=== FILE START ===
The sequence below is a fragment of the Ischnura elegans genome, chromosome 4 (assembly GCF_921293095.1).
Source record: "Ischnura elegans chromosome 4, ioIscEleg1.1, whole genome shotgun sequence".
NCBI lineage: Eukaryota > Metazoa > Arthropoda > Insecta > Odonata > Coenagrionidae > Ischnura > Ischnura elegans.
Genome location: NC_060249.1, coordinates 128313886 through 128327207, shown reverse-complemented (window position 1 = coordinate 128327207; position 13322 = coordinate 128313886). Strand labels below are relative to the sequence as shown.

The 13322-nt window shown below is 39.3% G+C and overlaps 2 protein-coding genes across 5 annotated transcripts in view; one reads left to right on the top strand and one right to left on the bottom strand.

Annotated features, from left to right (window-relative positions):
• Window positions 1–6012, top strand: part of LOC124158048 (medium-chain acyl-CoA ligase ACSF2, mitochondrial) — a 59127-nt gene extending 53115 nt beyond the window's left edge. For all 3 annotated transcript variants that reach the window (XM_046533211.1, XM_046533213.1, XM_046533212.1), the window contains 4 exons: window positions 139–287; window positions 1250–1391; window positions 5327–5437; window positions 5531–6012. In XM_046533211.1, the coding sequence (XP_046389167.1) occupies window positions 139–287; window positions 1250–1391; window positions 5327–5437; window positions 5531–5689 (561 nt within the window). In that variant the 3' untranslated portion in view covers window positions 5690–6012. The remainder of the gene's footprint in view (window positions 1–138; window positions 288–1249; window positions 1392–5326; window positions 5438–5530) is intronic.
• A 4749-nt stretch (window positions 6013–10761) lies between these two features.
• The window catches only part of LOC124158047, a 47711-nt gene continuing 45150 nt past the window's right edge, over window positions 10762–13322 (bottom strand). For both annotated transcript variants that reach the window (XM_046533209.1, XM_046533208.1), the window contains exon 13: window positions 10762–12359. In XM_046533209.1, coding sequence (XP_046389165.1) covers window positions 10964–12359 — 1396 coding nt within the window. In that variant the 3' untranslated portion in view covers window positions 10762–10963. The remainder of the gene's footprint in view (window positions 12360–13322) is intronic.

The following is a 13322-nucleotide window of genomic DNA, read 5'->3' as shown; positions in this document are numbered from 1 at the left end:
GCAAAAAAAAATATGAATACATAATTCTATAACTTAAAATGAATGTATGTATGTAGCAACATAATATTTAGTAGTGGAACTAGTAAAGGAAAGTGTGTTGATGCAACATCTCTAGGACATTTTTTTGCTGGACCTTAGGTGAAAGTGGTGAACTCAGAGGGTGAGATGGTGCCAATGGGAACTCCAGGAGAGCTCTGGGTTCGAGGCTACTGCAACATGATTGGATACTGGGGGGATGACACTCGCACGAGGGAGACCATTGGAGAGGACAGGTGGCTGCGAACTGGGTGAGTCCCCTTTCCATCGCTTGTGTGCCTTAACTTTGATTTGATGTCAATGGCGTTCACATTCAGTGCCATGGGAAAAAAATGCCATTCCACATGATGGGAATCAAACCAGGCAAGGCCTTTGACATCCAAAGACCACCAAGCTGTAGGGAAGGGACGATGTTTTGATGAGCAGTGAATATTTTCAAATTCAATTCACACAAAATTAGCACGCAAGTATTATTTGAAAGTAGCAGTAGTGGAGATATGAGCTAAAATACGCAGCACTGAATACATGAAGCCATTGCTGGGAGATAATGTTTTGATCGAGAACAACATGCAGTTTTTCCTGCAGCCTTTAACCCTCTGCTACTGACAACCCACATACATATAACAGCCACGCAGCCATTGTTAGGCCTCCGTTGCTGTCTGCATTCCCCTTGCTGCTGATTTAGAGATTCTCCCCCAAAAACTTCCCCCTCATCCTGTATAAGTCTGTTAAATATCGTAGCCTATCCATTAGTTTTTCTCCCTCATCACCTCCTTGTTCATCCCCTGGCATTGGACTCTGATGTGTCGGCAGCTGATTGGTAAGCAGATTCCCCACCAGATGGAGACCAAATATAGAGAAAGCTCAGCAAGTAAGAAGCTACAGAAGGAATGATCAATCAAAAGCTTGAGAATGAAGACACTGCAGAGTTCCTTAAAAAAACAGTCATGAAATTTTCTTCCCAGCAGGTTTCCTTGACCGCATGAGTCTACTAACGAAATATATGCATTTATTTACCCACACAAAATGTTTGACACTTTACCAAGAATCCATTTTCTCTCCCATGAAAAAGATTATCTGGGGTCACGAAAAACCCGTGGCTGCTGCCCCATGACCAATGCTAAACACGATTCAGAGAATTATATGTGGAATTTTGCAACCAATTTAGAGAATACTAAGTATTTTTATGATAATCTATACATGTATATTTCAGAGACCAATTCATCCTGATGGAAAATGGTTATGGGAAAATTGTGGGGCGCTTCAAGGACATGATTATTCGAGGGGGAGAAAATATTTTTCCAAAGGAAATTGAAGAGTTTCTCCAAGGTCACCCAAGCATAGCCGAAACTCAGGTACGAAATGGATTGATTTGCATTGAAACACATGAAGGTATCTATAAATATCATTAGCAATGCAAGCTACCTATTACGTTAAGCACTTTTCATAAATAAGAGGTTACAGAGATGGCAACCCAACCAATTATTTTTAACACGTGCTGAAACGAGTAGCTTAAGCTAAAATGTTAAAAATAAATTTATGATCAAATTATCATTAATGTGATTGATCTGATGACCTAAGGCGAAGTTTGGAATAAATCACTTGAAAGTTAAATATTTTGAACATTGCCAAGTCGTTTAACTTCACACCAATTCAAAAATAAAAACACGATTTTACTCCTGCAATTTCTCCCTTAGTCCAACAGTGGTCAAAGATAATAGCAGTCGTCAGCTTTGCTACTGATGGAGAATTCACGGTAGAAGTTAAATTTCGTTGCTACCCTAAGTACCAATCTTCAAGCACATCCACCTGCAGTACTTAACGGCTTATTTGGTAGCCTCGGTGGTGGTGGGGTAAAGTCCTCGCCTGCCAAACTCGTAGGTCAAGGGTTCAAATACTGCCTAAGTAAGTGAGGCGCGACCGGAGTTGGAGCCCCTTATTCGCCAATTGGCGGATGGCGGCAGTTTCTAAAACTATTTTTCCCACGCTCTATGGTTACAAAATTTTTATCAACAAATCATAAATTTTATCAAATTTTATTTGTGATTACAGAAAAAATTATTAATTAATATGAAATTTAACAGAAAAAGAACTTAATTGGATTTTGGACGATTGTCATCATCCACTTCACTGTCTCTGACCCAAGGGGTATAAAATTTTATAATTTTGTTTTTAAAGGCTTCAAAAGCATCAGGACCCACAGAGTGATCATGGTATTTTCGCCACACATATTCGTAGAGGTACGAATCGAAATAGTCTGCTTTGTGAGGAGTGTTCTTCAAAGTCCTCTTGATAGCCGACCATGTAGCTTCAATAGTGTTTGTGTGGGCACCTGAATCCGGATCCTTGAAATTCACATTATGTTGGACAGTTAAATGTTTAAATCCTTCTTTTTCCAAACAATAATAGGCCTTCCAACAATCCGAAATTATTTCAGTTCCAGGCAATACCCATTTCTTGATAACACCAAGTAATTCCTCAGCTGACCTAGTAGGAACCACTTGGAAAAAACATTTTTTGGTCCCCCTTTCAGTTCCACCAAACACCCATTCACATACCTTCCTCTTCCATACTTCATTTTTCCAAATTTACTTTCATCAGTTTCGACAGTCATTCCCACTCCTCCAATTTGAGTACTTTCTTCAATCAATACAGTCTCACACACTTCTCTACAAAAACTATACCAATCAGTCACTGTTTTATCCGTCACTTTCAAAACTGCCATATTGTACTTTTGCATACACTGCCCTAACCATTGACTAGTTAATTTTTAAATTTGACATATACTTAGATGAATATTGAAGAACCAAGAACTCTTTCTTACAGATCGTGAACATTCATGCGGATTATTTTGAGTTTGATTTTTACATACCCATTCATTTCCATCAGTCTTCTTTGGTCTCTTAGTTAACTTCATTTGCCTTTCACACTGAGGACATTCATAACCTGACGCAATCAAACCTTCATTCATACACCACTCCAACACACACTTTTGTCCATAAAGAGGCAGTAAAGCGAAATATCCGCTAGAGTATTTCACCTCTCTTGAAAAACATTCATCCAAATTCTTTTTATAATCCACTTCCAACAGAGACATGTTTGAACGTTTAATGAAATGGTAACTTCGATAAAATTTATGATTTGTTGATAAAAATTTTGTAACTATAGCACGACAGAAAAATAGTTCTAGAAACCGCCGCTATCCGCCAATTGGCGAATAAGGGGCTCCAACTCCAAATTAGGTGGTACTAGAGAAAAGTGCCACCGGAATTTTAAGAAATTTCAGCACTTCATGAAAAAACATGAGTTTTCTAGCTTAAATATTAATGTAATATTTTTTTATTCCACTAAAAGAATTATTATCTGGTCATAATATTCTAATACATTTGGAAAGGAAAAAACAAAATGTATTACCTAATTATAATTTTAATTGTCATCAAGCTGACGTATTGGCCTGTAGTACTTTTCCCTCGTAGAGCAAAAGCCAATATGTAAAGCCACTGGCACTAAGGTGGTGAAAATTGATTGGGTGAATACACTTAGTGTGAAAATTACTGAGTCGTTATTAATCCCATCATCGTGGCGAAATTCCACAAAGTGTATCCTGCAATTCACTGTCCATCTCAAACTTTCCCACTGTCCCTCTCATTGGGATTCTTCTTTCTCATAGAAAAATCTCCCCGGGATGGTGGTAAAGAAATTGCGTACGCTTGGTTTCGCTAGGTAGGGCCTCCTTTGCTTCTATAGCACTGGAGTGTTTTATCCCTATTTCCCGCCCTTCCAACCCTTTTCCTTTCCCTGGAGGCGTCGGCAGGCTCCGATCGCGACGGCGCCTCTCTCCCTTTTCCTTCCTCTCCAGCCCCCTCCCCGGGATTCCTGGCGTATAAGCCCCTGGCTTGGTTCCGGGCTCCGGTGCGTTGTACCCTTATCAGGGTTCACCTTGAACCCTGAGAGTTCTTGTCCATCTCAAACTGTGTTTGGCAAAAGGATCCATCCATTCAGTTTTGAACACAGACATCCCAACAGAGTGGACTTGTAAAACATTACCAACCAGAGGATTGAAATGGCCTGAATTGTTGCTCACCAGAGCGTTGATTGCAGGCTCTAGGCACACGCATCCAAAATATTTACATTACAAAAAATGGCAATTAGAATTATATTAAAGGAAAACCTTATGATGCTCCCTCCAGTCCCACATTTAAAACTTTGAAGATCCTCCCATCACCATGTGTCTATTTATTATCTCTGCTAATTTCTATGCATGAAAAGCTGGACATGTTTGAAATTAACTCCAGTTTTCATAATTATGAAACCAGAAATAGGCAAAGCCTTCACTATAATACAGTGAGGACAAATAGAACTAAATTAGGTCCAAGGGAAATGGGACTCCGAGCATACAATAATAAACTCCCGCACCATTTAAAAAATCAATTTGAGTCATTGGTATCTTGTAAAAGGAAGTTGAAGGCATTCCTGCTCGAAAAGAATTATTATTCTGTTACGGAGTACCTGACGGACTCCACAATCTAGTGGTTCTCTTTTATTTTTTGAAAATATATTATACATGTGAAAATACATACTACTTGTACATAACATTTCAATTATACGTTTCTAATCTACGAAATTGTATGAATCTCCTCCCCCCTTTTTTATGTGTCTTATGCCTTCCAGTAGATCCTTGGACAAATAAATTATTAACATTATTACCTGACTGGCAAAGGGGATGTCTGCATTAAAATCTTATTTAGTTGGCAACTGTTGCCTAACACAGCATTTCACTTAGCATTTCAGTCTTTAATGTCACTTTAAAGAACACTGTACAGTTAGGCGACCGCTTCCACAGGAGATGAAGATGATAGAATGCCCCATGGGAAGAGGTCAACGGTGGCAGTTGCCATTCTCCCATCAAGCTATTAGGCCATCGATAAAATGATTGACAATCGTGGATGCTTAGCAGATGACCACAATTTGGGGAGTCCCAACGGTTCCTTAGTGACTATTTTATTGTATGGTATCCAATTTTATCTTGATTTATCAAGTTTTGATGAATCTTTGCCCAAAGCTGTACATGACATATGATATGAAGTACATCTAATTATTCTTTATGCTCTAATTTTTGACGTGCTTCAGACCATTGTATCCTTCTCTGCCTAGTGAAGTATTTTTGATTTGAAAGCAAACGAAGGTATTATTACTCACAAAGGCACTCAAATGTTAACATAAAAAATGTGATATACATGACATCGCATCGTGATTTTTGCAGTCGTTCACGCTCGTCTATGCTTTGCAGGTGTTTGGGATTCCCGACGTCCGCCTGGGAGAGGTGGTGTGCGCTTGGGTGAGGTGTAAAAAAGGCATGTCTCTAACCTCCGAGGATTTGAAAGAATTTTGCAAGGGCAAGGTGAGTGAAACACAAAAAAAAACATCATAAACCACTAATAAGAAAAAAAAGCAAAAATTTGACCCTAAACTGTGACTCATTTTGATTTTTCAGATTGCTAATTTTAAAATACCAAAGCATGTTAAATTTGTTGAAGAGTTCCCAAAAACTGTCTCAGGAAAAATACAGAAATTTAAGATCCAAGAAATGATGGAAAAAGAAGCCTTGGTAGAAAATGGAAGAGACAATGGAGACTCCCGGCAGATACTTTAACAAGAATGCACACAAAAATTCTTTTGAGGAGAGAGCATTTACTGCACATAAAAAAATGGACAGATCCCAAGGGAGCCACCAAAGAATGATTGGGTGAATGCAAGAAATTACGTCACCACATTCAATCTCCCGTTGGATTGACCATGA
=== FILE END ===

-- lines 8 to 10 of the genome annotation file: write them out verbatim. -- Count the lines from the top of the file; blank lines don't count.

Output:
• A 4749-nt stretch (window positions 6013–10761) lies between these two features.
• The window catches only part of LOC124158047, a 47711-nt gene continuing 45150 nt past the window's right edge, over window positions 10762–13322 (bottom strand). For both annotated transcript variants that reach the window (XM_046533209.1, XM_046533208.1), the window contains exon 13: window positions 10762–12359. In XM_046533209.1, coding sequence (XP_046389165.1) covers window positions 10964–12359 — 1396 coding nt within the window. In that variant the 3' untranslated portion in view covers window positions 10762–10963. The remainder of the gene's footprint in view (window positions 12360–13322) is intronic.

The following is a 13322-nucleotide window of genomic DNA, read 5'->3' as shown; positions in this document are numbered from 1 at the left end: